|Publication number||US6875260 B2|
|Application number||US 10/315,477|
|Publication date||Apr 5, 2005|
|Filing date||Dec 10, 2002|
|Priority date||Dec 10, 2002|
|Also published as||CN1748044A, EP1573087A1, US20040110374, WO2004053191A1|
|Publication number||10315477, 315477, US 6875260 B2, US 6875260B2, US-B2-6875260, US6875260 B2, US6875260B2|
|Original Assignee||Enthone Inc.|
|Export Citation||BiBTeX, EndNote, RefMan|
|Patent Citations (12), Non-Patent Citations (5), Referenced by (2), Classifications (31), Legal Events (4)|
|External Links: USPTO, USPTO Assignment, Espacenet|
This invention relates to the deposition of a copper-based activator layer onto substrates and, in particular, to the preparation of copper-based layers on a copper seed layer and/or a barrier layer in preparation for a subsequent electroless and/or electrochemical copper deposition processes. The invention also relatest to deposition copper on an integrated circuit substrate.
An integrated circuit (IC) contains a collection of electrical devices, such as transistors, capacitors, resistors, and diodes, within a dielectric material on a semiconductor. Conductive interconnects connecting discrete devices are referred to as trenches. Additionally, two or more conductive layers, each separated by a dielectric, are typically employed within a given IC to increase its overall performance. Conductive interconnects known as vias are used to connect these distinct conductive layers together. Currently, ICs typically have silicon oxide as the dielectric material and copper as the conductive material.
The demand for manufacturing semiconductor IC devices such as computer chips with high circuit speed, high packing density and low power dissipation requires the downward scaling of feature sizes in ultra-large-scale integration (ULSI) and very-large-scale integration (VLSI) structures. The trend to smaller chip sizes and increased circuit density requires the miniaturization of interconnect features, which severely penalizes the overall performance of the structure because of increasing interconnect resistance and reliability concerns such as electromigration.
Traditionally, such structures had used aluminum and aluminum alloys as the metallization on silicon wafers with silicon dioxide being the dielectric material. In general, openings are formed in the dielectric layer in the shape of vias and trenches after metallization to form the interconnects. Increased miniaturization is reducing the openings to submicron sizes (e.g., 0.5 micron and lower).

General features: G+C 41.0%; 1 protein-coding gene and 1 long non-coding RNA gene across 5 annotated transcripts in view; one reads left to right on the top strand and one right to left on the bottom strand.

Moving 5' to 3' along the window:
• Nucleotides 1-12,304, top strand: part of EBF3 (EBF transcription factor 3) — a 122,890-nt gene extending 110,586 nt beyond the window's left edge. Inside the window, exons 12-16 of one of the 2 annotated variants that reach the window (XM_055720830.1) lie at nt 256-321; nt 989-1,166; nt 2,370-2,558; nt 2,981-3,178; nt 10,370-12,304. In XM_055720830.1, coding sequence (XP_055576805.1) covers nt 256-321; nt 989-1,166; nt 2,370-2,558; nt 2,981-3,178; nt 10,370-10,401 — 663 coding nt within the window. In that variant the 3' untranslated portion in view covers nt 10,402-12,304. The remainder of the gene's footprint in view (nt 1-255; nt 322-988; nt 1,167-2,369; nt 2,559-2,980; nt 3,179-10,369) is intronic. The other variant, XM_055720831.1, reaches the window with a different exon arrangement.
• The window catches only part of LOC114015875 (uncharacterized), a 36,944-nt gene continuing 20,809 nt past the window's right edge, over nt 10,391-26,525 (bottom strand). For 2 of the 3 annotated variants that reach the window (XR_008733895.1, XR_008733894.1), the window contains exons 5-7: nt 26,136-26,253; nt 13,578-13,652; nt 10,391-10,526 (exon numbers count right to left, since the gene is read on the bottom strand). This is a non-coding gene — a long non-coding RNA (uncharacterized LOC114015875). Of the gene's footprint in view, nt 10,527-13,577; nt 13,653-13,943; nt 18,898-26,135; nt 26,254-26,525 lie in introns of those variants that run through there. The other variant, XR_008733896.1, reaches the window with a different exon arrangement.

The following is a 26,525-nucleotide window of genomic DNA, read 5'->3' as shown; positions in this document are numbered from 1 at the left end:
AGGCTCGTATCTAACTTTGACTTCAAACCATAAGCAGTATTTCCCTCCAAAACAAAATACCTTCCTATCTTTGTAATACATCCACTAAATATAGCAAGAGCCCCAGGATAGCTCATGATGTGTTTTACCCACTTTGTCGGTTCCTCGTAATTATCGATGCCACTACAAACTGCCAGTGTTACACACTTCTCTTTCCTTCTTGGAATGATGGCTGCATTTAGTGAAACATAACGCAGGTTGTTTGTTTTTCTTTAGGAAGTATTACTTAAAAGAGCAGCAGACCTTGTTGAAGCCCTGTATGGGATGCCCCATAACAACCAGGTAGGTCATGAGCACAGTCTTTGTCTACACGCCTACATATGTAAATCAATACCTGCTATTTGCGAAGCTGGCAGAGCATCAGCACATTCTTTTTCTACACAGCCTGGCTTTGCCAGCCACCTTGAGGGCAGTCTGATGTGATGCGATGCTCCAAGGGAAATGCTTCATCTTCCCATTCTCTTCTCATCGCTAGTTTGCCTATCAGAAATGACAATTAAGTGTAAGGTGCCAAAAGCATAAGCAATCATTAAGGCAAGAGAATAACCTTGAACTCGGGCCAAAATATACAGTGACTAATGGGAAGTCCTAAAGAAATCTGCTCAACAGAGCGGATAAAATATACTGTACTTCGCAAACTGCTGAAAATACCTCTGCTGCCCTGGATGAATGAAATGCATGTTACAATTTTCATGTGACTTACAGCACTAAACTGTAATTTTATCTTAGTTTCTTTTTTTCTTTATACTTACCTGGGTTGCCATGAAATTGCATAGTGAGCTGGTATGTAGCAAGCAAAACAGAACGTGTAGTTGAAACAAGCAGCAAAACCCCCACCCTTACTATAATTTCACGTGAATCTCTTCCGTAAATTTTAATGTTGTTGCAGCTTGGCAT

To achieve further miniaturization of the device, copper has been introduced to replace aluminum as the metal to form the connection lines and interconnects in the chip. Copper metallization is carried out after forming the interconnects. Copper has a lower resistivity than aluminum and the thickness of a copper line for the same resistance can be thinner than that of an aluminum line. Copper-based interconnects, therefore, represent the future trend in the fabrication of such devices.
The use of copper has introduced a number of requirements into the IC manufacturing process. First, copper has a tendency to diffuse into the semiconductor's junctions, thereby disturbing their electrical characteristics. To combat this occurrence, a barrier layer, such as titanium nitride, tantalum or tantalum nitride, is applied to the dielectric prior to the copper layer's deposition. It is also necessary that the copper be deposited on the barrier layer cost-effectively while ensuring the requisite coverage thickness for carrying signals between the IC's devices. As the architecture of ICs continues to shrink, this requirement proves to be increasingly difficult to satisfy.
One conventional semiconductor manufacturing process is the copper damascene system. Specifically, this system begins by etching the circuit architecture into the substrate's dielectric material. The architecture is comprised of a combination of the aforementioned trenches and vias. Next, a barrier layer is laid over the dielectric to prevent diffusion of the subsequently applied copper layer into the substrate's junctions. Copper is then deposited onto the barrier layer using one of a number of processes, including, for example, chemical vapor deposition (CVD), physical vapor deposition (PVD), or electrochemical deposition. After the copper layer has been deposited, excess copper is removed from the facial plane of the dielectric, leaving copper in only the etched interconnect features of the dielectric. Subsequent layers are produced similarly before assembly into the final semiconductor package.